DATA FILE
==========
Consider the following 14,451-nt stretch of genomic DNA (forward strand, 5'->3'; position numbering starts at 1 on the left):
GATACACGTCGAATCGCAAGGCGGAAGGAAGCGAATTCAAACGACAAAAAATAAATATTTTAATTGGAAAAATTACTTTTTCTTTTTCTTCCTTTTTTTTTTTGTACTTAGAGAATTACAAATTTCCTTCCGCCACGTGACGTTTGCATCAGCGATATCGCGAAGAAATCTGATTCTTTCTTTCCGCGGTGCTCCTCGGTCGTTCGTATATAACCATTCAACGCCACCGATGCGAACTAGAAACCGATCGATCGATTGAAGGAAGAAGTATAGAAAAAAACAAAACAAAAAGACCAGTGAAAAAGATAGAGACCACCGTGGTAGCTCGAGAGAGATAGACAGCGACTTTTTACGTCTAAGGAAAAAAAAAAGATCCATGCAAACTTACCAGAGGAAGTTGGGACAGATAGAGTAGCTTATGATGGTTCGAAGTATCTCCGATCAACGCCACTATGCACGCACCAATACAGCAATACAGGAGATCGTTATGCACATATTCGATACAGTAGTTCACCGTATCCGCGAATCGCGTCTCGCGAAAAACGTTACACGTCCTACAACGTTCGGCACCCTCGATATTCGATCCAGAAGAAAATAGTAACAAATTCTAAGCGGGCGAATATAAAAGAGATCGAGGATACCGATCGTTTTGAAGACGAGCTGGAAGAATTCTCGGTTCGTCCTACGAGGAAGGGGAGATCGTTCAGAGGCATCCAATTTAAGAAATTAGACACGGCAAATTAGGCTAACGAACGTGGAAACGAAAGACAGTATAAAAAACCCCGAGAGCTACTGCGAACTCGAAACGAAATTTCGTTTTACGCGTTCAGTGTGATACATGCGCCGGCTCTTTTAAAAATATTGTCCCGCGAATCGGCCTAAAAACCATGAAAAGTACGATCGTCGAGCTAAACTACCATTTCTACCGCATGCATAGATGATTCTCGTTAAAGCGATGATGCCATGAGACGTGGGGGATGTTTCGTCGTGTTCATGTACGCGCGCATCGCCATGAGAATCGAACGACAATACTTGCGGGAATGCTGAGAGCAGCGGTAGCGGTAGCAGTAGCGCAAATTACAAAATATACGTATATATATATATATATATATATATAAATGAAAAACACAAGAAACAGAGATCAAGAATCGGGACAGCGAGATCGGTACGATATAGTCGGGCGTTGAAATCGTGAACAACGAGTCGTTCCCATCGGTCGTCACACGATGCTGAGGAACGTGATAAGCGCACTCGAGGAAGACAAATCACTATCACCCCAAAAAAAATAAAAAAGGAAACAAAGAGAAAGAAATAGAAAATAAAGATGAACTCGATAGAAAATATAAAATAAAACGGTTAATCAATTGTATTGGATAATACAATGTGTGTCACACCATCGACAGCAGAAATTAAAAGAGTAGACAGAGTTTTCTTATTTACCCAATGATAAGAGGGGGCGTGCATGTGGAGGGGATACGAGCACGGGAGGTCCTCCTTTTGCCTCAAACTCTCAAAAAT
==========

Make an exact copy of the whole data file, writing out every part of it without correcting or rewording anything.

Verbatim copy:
Consider the following 14,451-nt stretch of genomic DNA (forward strand, 5'->3'; position numbering starts at 1 on the left):
GATACACGTCGAATCGCAAGGCGGAAGGAAGCGAATTCAAACGACAAAAAATAAATATTTTAATTGGAAAAATTACTTTTTCTTTTTCTTCCTTTTTTTTTTTGTACTTAGAGAATTACAAATTTCCTTCCGCCACGTGACGTTTGCATCAGCGATATCGCGAAGAAATCTGATTCTTTCTTTCCGCGGTGCTCCTCGGTCGTTCGTATATAACCATTCAACGCCACCGATGCGAACTAGAAACCGATCGATCGATTGAAGGAAGAAGTATAGAAAAAAACAAAACAAAAAGACCAGTGAAAAAGATAGAGACCACCGTGGTAGCTCGAGAGAGATAGACAGCGACTTTTTACGTCTAAGGAAAAAAAAAAGATCCATGCAAACTTACCAGAGGAAGTTGGGACAGATAGAGTAGCTTATGATGGTTCGAAGTATCTCCGATCAACGCCACTATGCACGCACCAATACAGCAATACAGGAGATCGTTATGCACATATTCGATACAGTAGTTCACCGTATCCGCGAATCGCGTCTCGCGAAAAACGTTACACGTCCTACAACGTTCGGCACCCTCGATATTCGATCCAGAAGAAAATAGTAACAAATTCTAAGCGGGCGAATATAAAAGAGATCGAGGATACCGATCGTTTTGAAGACGAGCTGGAAGAATTCTCGGTTCGTCCTACGAGGAAGGGGAGATCGTTCAGAGGCATCCAATTTAAGAAATTAGACACGGCAAATTAGGCTAACGAACGTGGAAACGAAAGACAGTATAAAAAACCCCGAGAGCTACTGCGAACTCGAAACGAAATTTCGTTTTACGCGTTCAGTGTGATACATGCGCCGGCTCTTTTAAAAATATTGTCCCGCGAATCGGCCTAAAAACCATGAAAAGTACGATCGTCGAGCTAAACTACCATTTCTACCGCATGCATAGATGATTCTCGTTAAAGCGATGATGCCATGAGACGTGGGGGATGTTTCGTCGTGTTCATGTACGCGCGCATCGCCATGAGAATCGAACGACAATACTTGCGGGAATGCTGAGAGCAGCGGTAGCGGTAGCAGTAGCGCAAATTACAAAATATACGTATATATATATATATATATATATATAAATGAAAAACACAAGAAACAGAGATCAAGAATCGGGACAGCGAGATCGGTACGATATAGTCGGGCGTTGAAATCGTGAACAACGAGTCGTTCCCATCGGTCGTCACACGATGCTGAGGAACGTGATAAGCGCACTCGAGGAAGACAAATCACTATCACCCCAAAAAAAATAAAAAAGGAAACAAAGAGAAAGAAATAGAAAATAAAGATGAACTCGATAGAAAATATAAAATAAAACGGTTAATCAATTGTATTGGATAATACAATGTGTGTCACACCATCGACAGCAGAAATTAAAAGAGTAGACAGAGTTTTCTTATTTACCCAATGATAAGAGGGGGCGTGCATGTGGAGGGGATACGAGCACGGGAGGTCCTCCTTTTGCCTCAAACTCTCAAAAAT